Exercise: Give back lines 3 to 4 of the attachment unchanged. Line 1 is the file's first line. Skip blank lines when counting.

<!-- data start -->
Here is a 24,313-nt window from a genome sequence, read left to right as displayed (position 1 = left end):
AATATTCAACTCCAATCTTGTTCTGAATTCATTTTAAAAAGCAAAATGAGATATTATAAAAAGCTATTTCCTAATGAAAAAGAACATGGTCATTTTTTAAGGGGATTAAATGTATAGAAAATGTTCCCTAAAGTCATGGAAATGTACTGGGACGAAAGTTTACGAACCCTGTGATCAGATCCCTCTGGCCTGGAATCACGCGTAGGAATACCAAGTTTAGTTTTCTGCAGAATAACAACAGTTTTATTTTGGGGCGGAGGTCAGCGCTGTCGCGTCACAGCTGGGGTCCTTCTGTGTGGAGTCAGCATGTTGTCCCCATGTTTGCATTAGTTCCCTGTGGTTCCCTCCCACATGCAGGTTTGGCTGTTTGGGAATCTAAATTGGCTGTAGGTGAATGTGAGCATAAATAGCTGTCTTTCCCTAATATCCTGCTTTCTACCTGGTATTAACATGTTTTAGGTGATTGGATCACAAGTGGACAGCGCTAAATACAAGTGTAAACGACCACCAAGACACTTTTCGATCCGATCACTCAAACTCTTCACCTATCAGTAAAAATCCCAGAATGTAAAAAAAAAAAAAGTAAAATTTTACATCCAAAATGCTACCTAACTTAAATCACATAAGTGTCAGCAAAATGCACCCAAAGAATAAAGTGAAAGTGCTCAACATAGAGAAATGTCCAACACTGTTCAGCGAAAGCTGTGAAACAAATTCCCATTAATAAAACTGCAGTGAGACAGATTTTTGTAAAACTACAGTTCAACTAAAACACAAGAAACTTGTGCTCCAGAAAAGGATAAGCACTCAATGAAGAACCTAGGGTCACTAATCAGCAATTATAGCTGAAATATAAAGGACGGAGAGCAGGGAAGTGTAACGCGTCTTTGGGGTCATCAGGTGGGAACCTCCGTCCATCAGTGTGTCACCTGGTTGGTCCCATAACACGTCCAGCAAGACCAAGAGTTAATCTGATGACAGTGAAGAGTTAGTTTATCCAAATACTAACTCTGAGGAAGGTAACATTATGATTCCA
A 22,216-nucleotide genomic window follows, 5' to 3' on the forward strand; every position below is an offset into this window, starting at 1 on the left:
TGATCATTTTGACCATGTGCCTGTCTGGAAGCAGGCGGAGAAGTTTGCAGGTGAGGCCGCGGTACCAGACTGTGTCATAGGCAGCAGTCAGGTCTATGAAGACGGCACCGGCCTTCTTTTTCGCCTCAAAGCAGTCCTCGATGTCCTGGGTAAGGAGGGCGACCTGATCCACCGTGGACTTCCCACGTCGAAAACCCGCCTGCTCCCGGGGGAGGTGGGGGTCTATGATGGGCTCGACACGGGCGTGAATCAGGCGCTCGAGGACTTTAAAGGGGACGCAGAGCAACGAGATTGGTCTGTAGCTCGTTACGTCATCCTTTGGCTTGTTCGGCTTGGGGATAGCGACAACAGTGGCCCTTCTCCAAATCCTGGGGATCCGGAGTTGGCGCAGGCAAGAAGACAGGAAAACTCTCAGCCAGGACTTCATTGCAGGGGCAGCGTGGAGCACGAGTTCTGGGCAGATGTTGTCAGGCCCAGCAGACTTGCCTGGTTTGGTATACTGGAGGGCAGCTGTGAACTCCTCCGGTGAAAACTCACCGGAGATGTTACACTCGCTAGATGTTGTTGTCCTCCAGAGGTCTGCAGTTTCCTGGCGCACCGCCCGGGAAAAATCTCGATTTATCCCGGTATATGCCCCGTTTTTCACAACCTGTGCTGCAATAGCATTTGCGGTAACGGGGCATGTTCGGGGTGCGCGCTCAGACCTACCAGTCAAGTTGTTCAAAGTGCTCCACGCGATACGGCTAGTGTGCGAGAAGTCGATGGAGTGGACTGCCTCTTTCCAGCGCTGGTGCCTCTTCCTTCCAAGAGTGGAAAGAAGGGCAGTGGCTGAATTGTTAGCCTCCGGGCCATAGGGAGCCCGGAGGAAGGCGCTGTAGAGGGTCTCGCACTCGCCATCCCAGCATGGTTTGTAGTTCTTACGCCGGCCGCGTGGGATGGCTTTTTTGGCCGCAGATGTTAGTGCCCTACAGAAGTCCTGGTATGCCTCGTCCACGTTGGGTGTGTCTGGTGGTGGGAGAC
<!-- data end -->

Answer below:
A 22,216-nucleotide genomic window follows, 5' to 3' on the forward strand; every position below is an offset into this window, starting at 1 on the left:
TGATCATTTTGACCATGTGCCTGTCTGGAAGCAGGCGGAGAAGTTTGCAGGTGAGGCCGCGGTACCAGACTGTGTCATAGGCAGCAGTCAGGTCTATGAAGACGGCACCGGCCTTCTTTTTCGCCTCAAAGCAGTCCTCGATGTCCTGGGTAAGGAGGGCGACCTGATCCACCGTGGACTTCCCACGTCGAAAACCCGCCTGCTCCCGGGGGAGGTGGGGGTCTATGATGGGCTCGACACGGGCGTGAATCAGGCGCTCGAGGACTTTAAAGGGGACGCAGAGCAACGAGATTGGTCTGTAGCTCGTTACGTCATCCTTTGGCTTGTTCGGCTTGGGGATAGCGACAACAGTGGCCCTTCTCCAAATCCTGGGGATCCGGAGTTGGCGCAGGCAAGAAGACAGGAAAACTCTCAGCCAGGACTTCATTGCAGGGGCAGCGTGGAGCACGAGTTCTGGGCAGATGTTGTCAGGCCCAGCAGACTTGCCTGGTTTGGTATACTGGAGGGCAGCTGTGAACTCCTCCGGTGAAAACTCACCGGAGATGTTACACTCGCTAGATGTTGTTGTCCTCCAGAGGTCTGCAGTTTCCTGGCGCACCGCCCGGGAAAAATCTCGATTTATCCCGGTATATGCCCCGTTTTTCACAACCTGTGCTGCAATAGCATTTGCGGTAACGGGGCATGTTCGGGGTGCGCGCTCAGACCTACCAGTCAAGTTGTTCAAAGTGCTCCACGCGATACGGCTAGTGTGCGAGAAGTCGATGGAGTGGACTGCCTCTTTCCAGCGCTGGTGCCTCTTCCTTCCAAGAGTGGAAAGAAGGGCAGTGGCTGAATTGTTAGCCTCCGGGCCATAGGGAGCCCGGAGGAAGGCGCTGTAGAGGGTCTCGCACTCGCCATCCCAGCATGGTTTGTAGTTCTTACGCCGGCCGCGTGGGATGGCTTTTTTGGCCGCAGATGTTAGTGCCCTACAGAAGTCCTGGTATGCCTCGTCCACGTTGGGTGTGTCTGGTGGTGGGAGAC